MY OPINION: I Don’t Need a Gun and Neither Do You
Please tell me again how important it is that you have a right to own a gun. I can’t wait to hear.
I will admit that I was born, raised, and still live as a “city boy.” I’ve never hunted and, other than a BB Gun, I’ve never fired a gun.I don’t own a gun and I don’t want to own one. I don’t want a gun in my home.
Oh, wait, you want a gun for protection? You want to own a gun to protect your family? Don’t you think the parents of at least a couple of those young children who died in that school owned a gun or two? Exactly how did it protect them?
Maybe you want a gun in your home, safely locked away to protect your family. I understand that – if the robbers phone you and give you five minutes warning before they arrive. Picture this: you’re sitting at the kitchen table with your family, when someone waving a gun opens your front door and rushes in. Do you think you’ll have time to bolt out of the room, down the hall or up the stairs, get to your secured gun box, unlock it, get your gun out, load it and protect your family?
If someone breaks in while you’re sleeping are you going to be able to go to your secured cabinet, unlock it, and be ready by the time the bad guys are trying to walk out the front door with your TV?
My daughter goes to college in a different state. Luckily, she was home here in New Jersey when someone broke into her apartment there and made off with TVs and laptops belonging to her and her roomate. The time the robbers were on the front porch until the time they violently kicked the front door off the hinges and busted into her living room was probably two or three seconds. If my daughter or her roomate were home at the time, sitting in the living room, would three seconds have been enough time to arm themselves – if they had guns?
Tell me about the constitution and how it’s your right as an American to bear arms. I’ll tell you maybe it’s time that the Contitution was changed and updated. Maybe our forefathers were as good as looking into the future as the Mayans were. Maybe we need to admit that they couldn’t forsee the future – that they couldn’t forsee that high impact assault weapons would be readily available. We got rid of slavery and we gave women and people of color the right to vote. We changed those “rights”, maybe it’s time to change gun rights too.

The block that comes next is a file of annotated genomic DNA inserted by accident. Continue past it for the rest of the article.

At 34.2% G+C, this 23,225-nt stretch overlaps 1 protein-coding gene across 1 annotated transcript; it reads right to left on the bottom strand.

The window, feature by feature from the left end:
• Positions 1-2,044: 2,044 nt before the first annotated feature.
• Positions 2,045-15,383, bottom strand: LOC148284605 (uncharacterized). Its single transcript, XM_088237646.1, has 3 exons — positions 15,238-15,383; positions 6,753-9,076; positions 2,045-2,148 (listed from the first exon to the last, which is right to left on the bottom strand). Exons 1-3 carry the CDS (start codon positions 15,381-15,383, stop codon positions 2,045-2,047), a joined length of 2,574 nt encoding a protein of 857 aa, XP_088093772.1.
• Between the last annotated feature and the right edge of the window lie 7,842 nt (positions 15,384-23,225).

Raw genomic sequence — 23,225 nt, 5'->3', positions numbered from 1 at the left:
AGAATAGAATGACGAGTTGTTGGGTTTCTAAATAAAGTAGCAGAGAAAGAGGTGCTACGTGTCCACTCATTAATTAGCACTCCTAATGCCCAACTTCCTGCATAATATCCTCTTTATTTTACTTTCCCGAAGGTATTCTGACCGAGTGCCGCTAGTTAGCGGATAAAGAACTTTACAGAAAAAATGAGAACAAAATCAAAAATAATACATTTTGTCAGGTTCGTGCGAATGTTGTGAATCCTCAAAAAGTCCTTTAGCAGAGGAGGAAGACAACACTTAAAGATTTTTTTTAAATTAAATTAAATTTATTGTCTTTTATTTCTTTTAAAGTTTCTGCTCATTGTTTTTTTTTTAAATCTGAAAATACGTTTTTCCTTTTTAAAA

Speaking of assault weapons, there is absolutely no need that you need a weapon that can fire dozens of rounds in moments – unless the need is to kill a lot of people.
Yes, you say, but if we take the guns away, the criminals will still have guns. My answer: maybe, or at least maybe for awhile.
We’re hearing that the guns used by this killer were legally purchased. The bottom line is that people who are desperate for a gun are going to be able to obtain one, just as people desperate for cocaine and heroin will obtain them. We need to start somewhere, we need to take a first step and get them out of the aisles of stores. Maybe outlawing guns aren’t going to stop senseless killings, but they might eventually slow them down. Perhaps the impact won’t be felt today…. maybe it will take 10, 20, or even 50 years for the impact to be felt – but, isn’t that a gift we can give to our children and grandchildren?
An idea off the top of my head is to start an assualt gun buy back program with some big rewards. Let the federal government give out $10,000 payments for assault weapons. Yes, this will cost millions and millions of dollars, but aren’t we teedering on a fiscal cliff as it is? Would this really matter? Aren’t the lives of little kids worth the money? (Maybe putting that much cash on the streets would even give a boost to our economy.)
“Well, if you take away guns, people will just find another weapon to use.” I understand that. But, tell me another way that someone is going to burst into a school and take the lives of 20 small children in minutes before someone slows them down. Again, we have to start somewhere.
Now, I readily admit that people want to hunt and people want to use guns for target practice and such. I can understand the sport of it — but, again, maybe losing those “rights” are worth saving the lives of twenty small children who will never have a chance to grow up.
I don’t have all the answers and I don’t pretend to. I just know that I don’t need to have a gun. You don’t need one either.
(Please note that this is certainly only my opinion. I certainly respect you to have your own. Feel free to comment below, or, if you would like to write more than the space allows, email me at firstname.lastname@example.org. We may use your submissions in a future story. If you don’t want your words published, please make mention of that.)